Fact box on whooping cough vaccination through the combined booster vaccination

This fact box will help you to weigh the benefits and side effects of a combined booster vaccination against whooping cough in adolescence and adulthood. The information and figures do not represent a final assessment. They are based on the best current scientific evidence available.

The fact box was prepared by the Harding Center for Risk Literacy.

What is whooping cough?

Whooping cough (pertussis) is a highly contagious infectious disease of the upper respiratory tract caused by the bacterium Bordetella pertussis. Unlike other diseases for which there are vaccines, whooping cough cannot be eradicated.

Adolescents and adults usually experience flu-like symptoms such as a cold, weakness, and sometimes a fever, along with a cough that lasts for several weeks, with especially strong coughing attacks at night. Transmission to other people occurs through droplets that spread when sneezing, talking, or coughing. The time from infection to the appearance of the first symptoms can take one to three weeks. Even vaccinated people who do not fall ill themselves can unwittingly become carriers for a short time after contact with others who are infected. In addition, the vaccination protection is only of limited duration, so that an infection is possible despite vaccination, as is reinfection.

Babies and small children are particularly at risk from whooping cough; for them infections can be life-threatening. Very rare complications, especially in babies up to six months of age, are pneumonia, seizures, brain damage due to lack of oxygen, and, in extreme cases, death by suffocation [1].

What is the combined whooping cough booster vaccine?

Whooping cough vaccine is given four times in infancy and toddlerhood as part of a six-fold combination vaccination also including tetanus and diphtheria, among others. However, these and some other vaccinations provide only temporary immunity. A first booster vaccination against whooping cough is given at the age of 5 to 6 years, followed by another at the age of 9 to 16 years. For adults, the booster vaccination is recommended every 10 years. A booster vaccination "reminds" the immune system of the antigen and speeds up its response when it comes into contact with the virus.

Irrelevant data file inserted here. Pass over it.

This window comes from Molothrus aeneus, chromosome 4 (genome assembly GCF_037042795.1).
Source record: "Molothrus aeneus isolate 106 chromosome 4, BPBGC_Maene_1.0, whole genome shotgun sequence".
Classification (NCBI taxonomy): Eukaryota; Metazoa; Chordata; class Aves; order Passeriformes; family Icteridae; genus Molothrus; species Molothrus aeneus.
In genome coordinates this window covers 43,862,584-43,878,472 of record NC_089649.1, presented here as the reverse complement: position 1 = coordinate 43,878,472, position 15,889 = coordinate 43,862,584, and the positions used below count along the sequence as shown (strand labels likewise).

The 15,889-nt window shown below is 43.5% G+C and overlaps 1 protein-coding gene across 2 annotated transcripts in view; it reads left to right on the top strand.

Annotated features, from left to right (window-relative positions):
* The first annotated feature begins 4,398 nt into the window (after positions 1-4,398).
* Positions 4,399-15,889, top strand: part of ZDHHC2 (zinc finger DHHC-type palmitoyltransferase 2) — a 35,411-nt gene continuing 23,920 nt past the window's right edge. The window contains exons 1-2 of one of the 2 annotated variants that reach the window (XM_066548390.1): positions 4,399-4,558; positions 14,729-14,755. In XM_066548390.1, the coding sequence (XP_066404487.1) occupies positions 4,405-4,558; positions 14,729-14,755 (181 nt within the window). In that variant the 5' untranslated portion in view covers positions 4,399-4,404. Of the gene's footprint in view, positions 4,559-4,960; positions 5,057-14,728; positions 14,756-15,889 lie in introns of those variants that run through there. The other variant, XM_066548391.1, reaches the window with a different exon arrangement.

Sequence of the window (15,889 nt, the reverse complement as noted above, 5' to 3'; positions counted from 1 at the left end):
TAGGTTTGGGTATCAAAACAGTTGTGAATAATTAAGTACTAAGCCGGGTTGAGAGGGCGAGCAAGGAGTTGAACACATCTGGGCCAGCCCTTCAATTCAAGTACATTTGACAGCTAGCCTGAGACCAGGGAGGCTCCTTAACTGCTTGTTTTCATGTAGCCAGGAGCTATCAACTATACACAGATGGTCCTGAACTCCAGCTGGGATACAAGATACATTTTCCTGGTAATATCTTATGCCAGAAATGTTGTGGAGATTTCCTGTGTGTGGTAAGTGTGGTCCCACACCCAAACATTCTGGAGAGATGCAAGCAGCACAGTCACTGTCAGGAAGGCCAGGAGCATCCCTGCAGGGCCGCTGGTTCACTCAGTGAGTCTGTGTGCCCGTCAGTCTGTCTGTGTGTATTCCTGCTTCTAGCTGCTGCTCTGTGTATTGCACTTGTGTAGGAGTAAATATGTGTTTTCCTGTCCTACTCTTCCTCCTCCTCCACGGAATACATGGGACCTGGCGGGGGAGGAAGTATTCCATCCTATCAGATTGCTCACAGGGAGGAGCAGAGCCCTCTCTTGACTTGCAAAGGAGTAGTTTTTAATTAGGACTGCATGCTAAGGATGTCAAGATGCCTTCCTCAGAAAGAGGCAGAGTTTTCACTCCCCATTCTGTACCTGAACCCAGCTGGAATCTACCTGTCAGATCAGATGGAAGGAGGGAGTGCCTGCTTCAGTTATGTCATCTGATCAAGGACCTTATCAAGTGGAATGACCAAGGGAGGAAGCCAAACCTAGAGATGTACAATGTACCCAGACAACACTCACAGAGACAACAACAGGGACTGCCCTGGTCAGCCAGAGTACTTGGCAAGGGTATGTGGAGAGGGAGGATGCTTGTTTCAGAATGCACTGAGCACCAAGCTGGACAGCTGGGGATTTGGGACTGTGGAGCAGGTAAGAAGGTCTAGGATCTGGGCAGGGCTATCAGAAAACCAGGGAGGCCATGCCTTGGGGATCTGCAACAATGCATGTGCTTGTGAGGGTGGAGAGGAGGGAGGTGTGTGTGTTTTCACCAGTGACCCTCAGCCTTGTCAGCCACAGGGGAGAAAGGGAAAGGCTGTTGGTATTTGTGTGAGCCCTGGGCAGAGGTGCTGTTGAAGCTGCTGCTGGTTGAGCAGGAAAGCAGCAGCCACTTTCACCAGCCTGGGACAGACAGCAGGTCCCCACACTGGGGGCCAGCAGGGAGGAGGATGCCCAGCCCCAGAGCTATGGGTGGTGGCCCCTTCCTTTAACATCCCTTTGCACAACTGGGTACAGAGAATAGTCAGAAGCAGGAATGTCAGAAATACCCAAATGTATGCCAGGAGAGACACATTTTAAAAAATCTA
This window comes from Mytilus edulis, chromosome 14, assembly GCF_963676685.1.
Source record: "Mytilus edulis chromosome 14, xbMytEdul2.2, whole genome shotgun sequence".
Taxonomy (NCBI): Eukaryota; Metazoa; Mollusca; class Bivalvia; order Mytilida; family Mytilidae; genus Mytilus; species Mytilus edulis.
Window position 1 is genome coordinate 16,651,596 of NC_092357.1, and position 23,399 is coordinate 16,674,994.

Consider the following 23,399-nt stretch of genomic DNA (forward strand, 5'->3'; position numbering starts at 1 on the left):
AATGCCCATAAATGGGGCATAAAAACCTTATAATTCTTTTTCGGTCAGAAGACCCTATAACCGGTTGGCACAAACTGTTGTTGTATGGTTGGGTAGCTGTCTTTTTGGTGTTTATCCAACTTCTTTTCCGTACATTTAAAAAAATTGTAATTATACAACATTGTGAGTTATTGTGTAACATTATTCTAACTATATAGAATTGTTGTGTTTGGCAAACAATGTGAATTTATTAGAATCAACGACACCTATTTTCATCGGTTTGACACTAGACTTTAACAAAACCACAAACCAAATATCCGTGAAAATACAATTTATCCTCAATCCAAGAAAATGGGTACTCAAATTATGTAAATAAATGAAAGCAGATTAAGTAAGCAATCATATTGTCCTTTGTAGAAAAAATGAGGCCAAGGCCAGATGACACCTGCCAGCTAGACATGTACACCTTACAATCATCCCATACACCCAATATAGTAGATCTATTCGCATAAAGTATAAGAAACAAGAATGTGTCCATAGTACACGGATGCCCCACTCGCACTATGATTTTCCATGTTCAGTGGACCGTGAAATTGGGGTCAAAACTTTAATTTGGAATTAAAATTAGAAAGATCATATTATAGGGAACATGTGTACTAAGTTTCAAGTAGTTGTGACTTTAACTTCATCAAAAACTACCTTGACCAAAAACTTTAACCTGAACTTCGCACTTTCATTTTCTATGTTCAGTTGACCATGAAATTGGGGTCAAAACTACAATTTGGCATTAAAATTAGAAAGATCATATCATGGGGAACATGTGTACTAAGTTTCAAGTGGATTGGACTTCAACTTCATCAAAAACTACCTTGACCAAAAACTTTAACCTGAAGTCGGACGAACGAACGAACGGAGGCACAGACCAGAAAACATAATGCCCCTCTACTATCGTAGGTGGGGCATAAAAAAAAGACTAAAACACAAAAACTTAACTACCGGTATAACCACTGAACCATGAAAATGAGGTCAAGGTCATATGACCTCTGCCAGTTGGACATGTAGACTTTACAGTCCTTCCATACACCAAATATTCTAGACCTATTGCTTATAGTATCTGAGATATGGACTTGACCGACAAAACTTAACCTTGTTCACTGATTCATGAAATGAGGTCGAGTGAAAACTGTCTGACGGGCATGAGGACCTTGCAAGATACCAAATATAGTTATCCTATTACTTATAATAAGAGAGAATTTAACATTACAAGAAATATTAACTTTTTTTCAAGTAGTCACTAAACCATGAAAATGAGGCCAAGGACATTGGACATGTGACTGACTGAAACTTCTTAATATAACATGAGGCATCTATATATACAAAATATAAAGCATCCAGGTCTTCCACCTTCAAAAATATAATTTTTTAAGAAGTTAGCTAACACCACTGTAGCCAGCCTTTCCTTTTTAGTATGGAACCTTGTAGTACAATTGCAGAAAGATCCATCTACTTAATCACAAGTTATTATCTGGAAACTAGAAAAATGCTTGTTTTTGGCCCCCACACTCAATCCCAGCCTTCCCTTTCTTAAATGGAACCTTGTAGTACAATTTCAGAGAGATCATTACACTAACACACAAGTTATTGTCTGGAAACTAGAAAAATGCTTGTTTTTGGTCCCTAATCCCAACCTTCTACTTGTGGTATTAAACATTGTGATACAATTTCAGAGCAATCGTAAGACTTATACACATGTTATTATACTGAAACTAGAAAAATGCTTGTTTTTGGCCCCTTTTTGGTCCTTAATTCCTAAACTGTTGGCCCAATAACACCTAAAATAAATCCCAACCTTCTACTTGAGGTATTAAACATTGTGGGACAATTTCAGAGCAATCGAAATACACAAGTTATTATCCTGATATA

A vaccine for whooping cough alone is no longer available in Germany. If necessary, a polio (poliomyelitis) vaccine can be given at the same time [1,2].

Who can consider a combined booster vaccination against whooping cough?

The Standing Committee on Vaccination (STIKO) recommends a booster vaccination against whooping cough every ten years for people aged 18 years and older. Adults can also be vaccinated against whooping cough when their next tetanus and diphtheria vaccination is due [1].

hooping cough booster vaccine for adolFact box combined escents and adults
whooping cough booster vaccine for adolFact box combined escents and adults © Harding Center for Risk Literacy
What does the fact box show?

The fact box compares the benefits of combined vaccination and of non-vaccination against whooping cough as a model for adolescents and adults who come into contact with the whooping cough bacterium. In addition, the side effects of the tetanus and diphtheria vaccination are compared with those of the combined booster tetanus, diphtheria, and whooping cough vaccination. The figures on benefits are based on estimates by statistical models. The ranges show the uncertainty due to existing vaccinations, age and study differences, and statistical estimates.

The table may be read as follows:

If 100 adolescents and adults without a whooping cough booster vaccination came into contact with the whooping cough bacterium, an average of 60 (50 to 80) would likely fall ill. In contrast, an average of 8 (3 to 10) out of every 100 of those vaccinated with the booster vaccination would be infected after bacterial contact.

There are no relevant differences in the side effects of the combination vaccination against tetanus and diphtheria and the side effects of the triple vaccination against tetanus, diphtheria, and whooping cough. About 5 to 30 out of every 100 adults with tetanus and diphtheria vaccination or tetanus, diphtheria, and whooping cough vaccination had an increased body temperature.

The numbers in the fact box, which were calculated on the basis of model estimates, were rounded to the nearest tens. Figures below 10 were not rounded.